April 24, 2014 — What did you want to be when you grew up?
I wanted to be an astronaut. Perhaps I was influenced by the fact that my grandfather built lunar modules. As I grew older, I was told by a boy in my class, “You can’t be an astronaut! Women have problems that make it difficult for them to go to space.” I decided I wanted to be a poet instead. When I told my high school guidance counselor this, she wrote “Poetess” on my form.
“No, I want to be a poet. Not a ‘poetess.’”
“Yes, poetess. You’re female, so you’re a poetess.”
“Isn’t poet gender-neutral?”
One thing I didn’t know then but do now is that no occupation is ever gender-neutral.
Many of my friends also had dreams as children that changed as they grew. My writer/editor friend Raina wanted to be an FBI agent; so did Mecca, who’s now a social worker. Teresa wanted to be a pediatrician; she’s now an administrative assistant. Adam wanted to be a garbage man and ended up becoming a mechanical engineer. Another engineer friend, Paul, had fantasies of being a lumberjack. Emily wanted to be a shark scientist; now she’s a librarian. Paige dreamt of being a rocket scientist, which is a bit different from her current career of physical therapist. Bill wanted to be a lawyer; today, he’s a web designer, a job that didn’t even exist when he was little. Denise wanted to be a flight attendant. Today, she’s an athlete.
Ask a kid what they want to be when they grow up and you’ll get a variety of answers. Most of them will end up doing something very different with their lives. Why?
Take Our Daughters and Sons to Work Day gives our children a chance to get a close-up look at real-world occupations. The day was started to show daughters different career options, but today, sons are also included, so that all children can see possibilities for their futures and what it might take to achieve their dreams.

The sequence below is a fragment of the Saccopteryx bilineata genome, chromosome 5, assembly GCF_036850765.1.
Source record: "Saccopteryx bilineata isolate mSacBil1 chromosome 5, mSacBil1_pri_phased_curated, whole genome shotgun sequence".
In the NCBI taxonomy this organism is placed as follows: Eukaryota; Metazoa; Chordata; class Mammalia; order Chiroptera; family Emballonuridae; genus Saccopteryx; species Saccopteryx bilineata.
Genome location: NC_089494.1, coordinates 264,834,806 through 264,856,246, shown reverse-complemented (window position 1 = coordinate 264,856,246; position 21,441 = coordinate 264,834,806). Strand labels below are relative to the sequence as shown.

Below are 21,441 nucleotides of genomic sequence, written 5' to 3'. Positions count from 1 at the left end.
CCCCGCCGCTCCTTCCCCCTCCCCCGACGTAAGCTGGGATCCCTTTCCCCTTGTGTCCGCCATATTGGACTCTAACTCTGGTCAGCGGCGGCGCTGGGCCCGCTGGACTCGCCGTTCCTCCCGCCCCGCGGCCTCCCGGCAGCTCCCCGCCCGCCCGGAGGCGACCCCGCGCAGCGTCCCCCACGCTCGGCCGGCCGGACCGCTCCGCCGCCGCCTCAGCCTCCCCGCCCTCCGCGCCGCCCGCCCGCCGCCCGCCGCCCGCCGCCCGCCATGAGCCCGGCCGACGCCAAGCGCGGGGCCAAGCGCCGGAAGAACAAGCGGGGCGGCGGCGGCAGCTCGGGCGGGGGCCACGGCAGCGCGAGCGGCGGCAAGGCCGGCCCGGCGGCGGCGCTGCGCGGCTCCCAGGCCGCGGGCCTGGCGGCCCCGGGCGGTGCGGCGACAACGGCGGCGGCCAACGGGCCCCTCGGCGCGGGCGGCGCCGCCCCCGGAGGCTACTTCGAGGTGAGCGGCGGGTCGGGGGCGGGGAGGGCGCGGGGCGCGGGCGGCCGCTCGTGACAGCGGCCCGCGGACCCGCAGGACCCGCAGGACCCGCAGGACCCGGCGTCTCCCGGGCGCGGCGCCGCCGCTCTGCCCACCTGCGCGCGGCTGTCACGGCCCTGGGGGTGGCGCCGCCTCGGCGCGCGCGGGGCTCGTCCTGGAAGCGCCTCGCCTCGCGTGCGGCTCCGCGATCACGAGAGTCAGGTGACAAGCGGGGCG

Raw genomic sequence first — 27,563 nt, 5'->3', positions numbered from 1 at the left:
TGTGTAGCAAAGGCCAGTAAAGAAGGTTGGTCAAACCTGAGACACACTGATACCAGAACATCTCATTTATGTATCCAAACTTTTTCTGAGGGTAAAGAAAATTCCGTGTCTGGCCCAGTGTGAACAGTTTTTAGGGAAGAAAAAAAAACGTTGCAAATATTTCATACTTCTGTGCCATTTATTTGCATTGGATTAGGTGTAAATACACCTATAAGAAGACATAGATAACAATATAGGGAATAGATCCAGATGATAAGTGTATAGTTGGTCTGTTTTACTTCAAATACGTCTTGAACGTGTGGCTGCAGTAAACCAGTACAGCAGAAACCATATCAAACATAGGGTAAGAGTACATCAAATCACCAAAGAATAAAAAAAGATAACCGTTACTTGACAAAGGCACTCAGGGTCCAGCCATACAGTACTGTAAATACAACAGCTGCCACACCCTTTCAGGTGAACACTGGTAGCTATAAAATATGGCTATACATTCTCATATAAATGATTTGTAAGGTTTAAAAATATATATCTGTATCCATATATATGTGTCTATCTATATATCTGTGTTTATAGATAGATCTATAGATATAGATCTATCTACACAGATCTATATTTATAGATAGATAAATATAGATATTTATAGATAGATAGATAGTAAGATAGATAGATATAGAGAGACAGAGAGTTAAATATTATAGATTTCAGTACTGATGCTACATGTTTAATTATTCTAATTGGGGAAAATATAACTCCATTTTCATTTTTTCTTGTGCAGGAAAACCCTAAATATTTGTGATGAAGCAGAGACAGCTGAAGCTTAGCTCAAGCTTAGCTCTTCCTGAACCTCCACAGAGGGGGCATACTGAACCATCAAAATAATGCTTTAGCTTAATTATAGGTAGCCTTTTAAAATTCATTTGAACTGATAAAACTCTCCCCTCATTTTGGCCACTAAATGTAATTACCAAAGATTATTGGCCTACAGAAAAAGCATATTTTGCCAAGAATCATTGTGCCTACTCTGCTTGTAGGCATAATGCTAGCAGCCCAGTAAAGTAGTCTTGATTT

But even today, dreams don’t always come true. There are still many jobs that are difficult for women to break into. Only about 7% of mechanical engineers and 23% of computer programmers are women. Remember my old astronaut dream? Just 12% of aerospace engineers are women—had I made it that far, I would have been one of very few. About a third of physicians, surgeons, dentists, musicians, and athletes are women.
Even worse, women are paid less than men in most occupations. Female physicians and surgeons make less than 80% of what their male counterparts make; female lawyers make 87% of what male lawyers make. Women in computer and mathematical occupations make approximately 82% of their male cohorts’ salaries, and women in sales earn about 68% of what their male coworkers earn.
Even the top salaries in Hollywood are all earned by men; women did not receive any of the 16 biggest paychecks earned by actors in a film. Of top 10 highest paid actors, men accounted for nine; Angelia Jolie filled the 10th slot (tied with Denzel Washington). Top female athletes face similar pay inequity: prize money for the PGA tour is more than 5 times that of the LPGA tour; the highest-paid female athlete (Maria Sharapova) makes $29 million, a great amount until you compare it with the $78 million made by the world’s highest paid male athlete (Tiger Woods). The gender pay gap is very obvious on the basketball court, where NBA players, on average, earn $2.5 million. The salary cap for an entire WNBA Team of 11 players is $878,000. Head coaches at women’s teams from NCAA Division I-A schools make an average salary of $850,400, compared to an average salary of $1,783,100 for men’s teams—a difference of $932,700. Over the course of a woman’s career, she will have lost $431,000 on average due to the earnings gap. Even the best-paid executives at S&P 500 companies still earn 18% less than men.
The whole point of Take Our Daughters and Sons to Work Day is to give kids a taste of adult power—and responsibility. Let’s show boys and girls alike all of the possibilities and encourage them to aspire to any job. But let’s also make sure that our daughters truly have the same opportunities as our sons, including the same capacity to dream big, achieve those dreams—and be paid accordingly.
Just think: perhaps if I hadn’t heard so many “Nos” as a child, I’d be exploring outer space today.